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Asian Myrmecology, Volume 2, pages 129-138, published December 2008

The importance of weaver ant (Oecophylla smaragdina Fabricius) harvest to a local community in Northeastern Thailand

WISSANURAK SRIBANDIT1, DECHA WIWATWITAYA1, SANTI SUKSARD2 &
JOACHIM OFFENBERG3*

1Department of Forest Biology, Kasetsart University, Bangkok 10900, Thailand

2Department of Forest Management, Kasetsart University, Bangkok 10900, Thailand

3Department of Biological Sciences, University of Aarhus, DK-8000 Aarhus C, Denmark

DOI: 10.20362/am.002015

© W. Sribandit, D. Wiwatwitaya, S. Suksard & J. Offenberg

Abstract. Ants of the species Oecophylla smaragdina are a valued resource in some Southeast Asian countries since they are edible. In Thailand they are an expensive delicacy collected in high numbers from natural habitats. In this study we interviewed 25 ant collectors in Nakhon Ratchasima Province to elucidate the extent of ant collection and its socioeconomic impact. On average more than 3 persons per village collected the ants, each collecting on average 219 (± 107.5) kg of ants per year. This yield led to a daily income of 411 THB (12.1 US$) per working day during the 4-5 month ant harvesting season, corresponding to approximately 1.5 - 2.6 times the minimum wage (162 THB day-1) in the province. On average, the yearly income from ants constituted 30 % of the total household income among the ant collectors and additionally supplied their families with an animal food source. The major issues considered problematic by ant collectors were the increasing number of people collecting ants and high travel distances to ant sites. Increased harvesting pressure may put the natural ant populations at risk. We discuss ant farming as a potential solution to these problems.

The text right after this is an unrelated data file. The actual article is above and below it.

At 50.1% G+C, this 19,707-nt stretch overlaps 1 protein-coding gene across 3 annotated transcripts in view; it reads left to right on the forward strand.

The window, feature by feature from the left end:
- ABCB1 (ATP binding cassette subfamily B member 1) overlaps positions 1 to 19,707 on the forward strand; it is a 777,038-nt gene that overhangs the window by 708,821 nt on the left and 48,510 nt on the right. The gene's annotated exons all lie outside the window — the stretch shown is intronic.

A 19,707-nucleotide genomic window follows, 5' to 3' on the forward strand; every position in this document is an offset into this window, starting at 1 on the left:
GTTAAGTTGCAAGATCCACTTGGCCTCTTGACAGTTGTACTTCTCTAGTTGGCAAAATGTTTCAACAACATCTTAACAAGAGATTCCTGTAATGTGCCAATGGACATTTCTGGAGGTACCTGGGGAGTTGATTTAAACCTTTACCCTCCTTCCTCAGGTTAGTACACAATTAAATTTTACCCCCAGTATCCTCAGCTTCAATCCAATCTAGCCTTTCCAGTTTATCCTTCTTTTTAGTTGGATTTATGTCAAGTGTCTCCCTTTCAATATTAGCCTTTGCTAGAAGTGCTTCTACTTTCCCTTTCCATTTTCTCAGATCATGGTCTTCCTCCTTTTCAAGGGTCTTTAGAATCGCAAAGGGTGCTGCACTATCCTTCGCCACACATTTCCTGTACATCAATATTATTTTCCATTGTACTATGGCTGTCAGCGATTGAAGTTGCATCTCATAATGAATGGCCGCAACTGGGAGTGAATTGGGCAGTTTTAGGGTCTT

Keywords: insects as food, ethnoentomology, entomophagy, Nakhon Ratchasima, ant farming, socioeconomy

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